amarchinthevines

Learning about wine, vines and vignerons whilst living in the Languedoc

Vendanges Coutelou 22 – #3

Leave a comment

Hot off the presses. Well, more like cool to the press on the morning of September 7th. The pickers were in Segrairals but this time working in the fairly youthful plantings of interesting white grape varieties, Aramon Blanc, Clairette, Clairette Rose, Servant and Olivette. Jeff is a firm believer that variety is the spice of life and wine. And the more varieties the better. The Flower Power vineyard (Font D’Oulette) was the trial run for what has been happening in recent years. That parcel was planted with over twenty varieties of grape, some so obscure that even the national conservatory was unaware of them, for example Clairette Musquée, Delizia di Vaprio and Aramon Gris. Jeff was so pleased by the results that he has continued to expand his palette range to provide more choices for his own particular art. A new planting of Xarel-lo in Peilhan is the latest example.

From Segrairals arrived these white grapes, put directly into press. The blend of different grapes will provide a natural complexity to the resulting juice and wine. Olivette grapes are often used for eating rather than wine and are related to Poulsard the red grape widely grown in the Jura. Servant is another variety commonly used for the table whilst Aramon Blanc is an early ripening mutant grape from its more celebrated red relative. Clairette Blanc has become a favourite of Jeff in recent years with plantings elsewhere and its first single variety bottling released in 2021. It has a lovely slight bitterness on the finish which Jeff has come to think is important for wines grown in warm regions affected by climate chaos, as natural acidity is harder to achieve. Its mutant Clairette Rose provides colour and variety.

Meanwhile Matteo was working in another part of the cellar on some grapes and wines picked earlier in the harvest and also from last year. This latter was destined for barrel and some longer ageing, a blend of Carignan Blanc, Grenache Gris and Macabeu. Another example of the tapestry of interweaving activity going on in the vineyard, cellar and Jeff’s imagination. In the photograph below you may be surprised to see the colour of the wine emerging from the stainless steel tank as it looks quite brown. This is normal, the effects of contact with oxygen and it will clear as the wine settles in its new resting place. Indeed, the contact with oxygen will help to stabilise the wine for the future, making it less susceptible to oxygenation, rather like a vaccine works.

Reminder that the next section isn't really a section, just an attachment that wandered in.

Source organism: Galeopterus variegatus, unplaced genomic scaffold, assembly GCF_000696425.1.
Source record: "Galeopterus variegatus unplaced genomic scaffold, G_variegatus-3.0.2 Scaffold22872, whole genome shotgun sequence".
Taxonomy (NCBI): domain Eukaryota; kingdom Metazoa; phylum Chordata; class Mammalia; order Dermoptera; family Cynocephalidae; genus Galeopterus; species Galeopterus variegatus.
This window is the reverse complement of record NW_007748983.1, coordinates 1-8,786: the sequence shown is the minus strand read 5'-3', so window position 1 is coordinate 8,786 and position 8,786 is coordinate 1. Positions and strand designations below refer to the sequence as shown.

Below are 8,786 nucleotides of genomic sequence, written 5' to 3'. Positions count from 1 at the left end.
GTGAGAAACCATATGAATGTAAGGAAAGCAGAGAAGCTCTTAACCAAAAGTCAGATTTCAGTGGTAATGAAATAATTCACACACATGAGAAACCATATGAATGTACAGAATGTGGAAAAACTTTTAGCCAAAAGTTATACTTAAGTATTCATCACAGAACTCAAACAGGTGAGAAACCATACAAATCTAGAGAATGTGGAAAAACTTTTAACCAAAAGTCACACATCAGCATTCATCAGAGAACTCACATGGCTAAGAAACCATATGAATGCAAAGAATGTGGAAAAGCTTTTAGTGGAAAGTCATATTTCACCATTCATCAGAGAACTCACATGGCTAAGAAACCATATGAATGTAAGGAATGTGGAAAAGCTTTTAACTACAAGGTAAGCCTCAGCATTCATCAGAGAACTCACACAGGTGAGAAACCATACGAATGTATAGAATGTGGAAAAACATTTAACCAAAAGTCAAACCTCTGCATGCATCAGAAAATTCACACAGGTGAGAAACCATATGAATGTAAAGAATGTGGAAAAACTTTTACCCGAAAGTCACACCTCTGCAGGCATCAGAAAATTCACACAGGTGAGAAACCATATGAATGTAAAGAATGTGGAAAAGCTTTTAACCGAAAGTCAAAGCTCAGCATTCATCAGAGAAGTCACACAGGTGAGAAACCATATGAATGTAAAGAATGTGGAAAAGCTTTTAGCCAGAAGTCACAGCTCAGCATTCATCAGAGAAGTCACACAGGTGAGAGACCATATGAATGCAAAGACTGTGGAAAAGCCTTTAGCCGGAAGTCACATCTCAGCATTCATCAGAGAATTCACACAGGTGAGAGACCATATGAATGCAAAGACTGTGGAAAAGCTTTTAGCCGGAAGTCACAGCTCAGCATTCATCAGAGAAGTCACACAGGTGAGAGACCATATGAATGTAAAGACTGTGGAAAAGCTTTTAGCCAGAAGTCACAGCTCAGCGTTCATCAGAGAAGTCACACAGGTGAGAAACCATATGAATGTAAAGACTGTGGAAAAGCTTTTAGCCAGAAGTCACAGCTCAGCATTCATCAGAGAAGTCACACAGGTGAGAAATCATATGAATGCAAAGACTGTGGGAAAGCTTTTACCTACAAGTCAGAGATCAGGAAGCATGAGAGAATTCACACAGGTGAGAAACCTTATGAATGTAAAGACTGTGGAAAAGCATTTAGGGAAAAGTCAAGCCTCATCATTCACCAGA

Carignan is one of the grapes most famous from the Languedoc and there are two parcels in Jeff’s vineyards. The Carignan of Peilhan would be the last parcel picked in 2022 but the best Carignan comes from Rec D’Oulette (sometimes called Chemin De Pailhès). This is usually made into Flambadou, one of Jeff’s most celebrated and best wines. 2021 saw this parcel badly affected by frost and Jeff was worried when I was with him in June that the vines might still be suffering and prone to disease. Fortunately, the disease risk was low this year and the vines grew well with some lovely fruit. Boris and I did most of the sorting for these grapes on the afternoon of the 7th and all day on the 8th. In truth there was not much to sort, the grapes were in good shape and hopes for Flambadou are high for those of us who love this wine which ages so well. I have included a couple of photos of the seeds and skins and the bucket used to collect juice after destemming just to show the vibrant colour of this Carignan.

One day of vendanges remained. What would it bring?

Author: amarch34

I'm a recently retired (early!) teacher from County Durham in North east England. I am going to be spending most of the next year in the Languedoc leaarning about wines, vineyards and the people who care for both.

Leave a Reply

Fill in your details below or click an icon to log in:

WordPress.com Logo

You are commenting using your WordPress.com account. Log Out /  Change )

Twitter picture

You are commenting using your Twitter account. Log Out /  Change )

Facebook photo

You are commenting using your Facebook account. Log Out /  Change )

Connecting to %s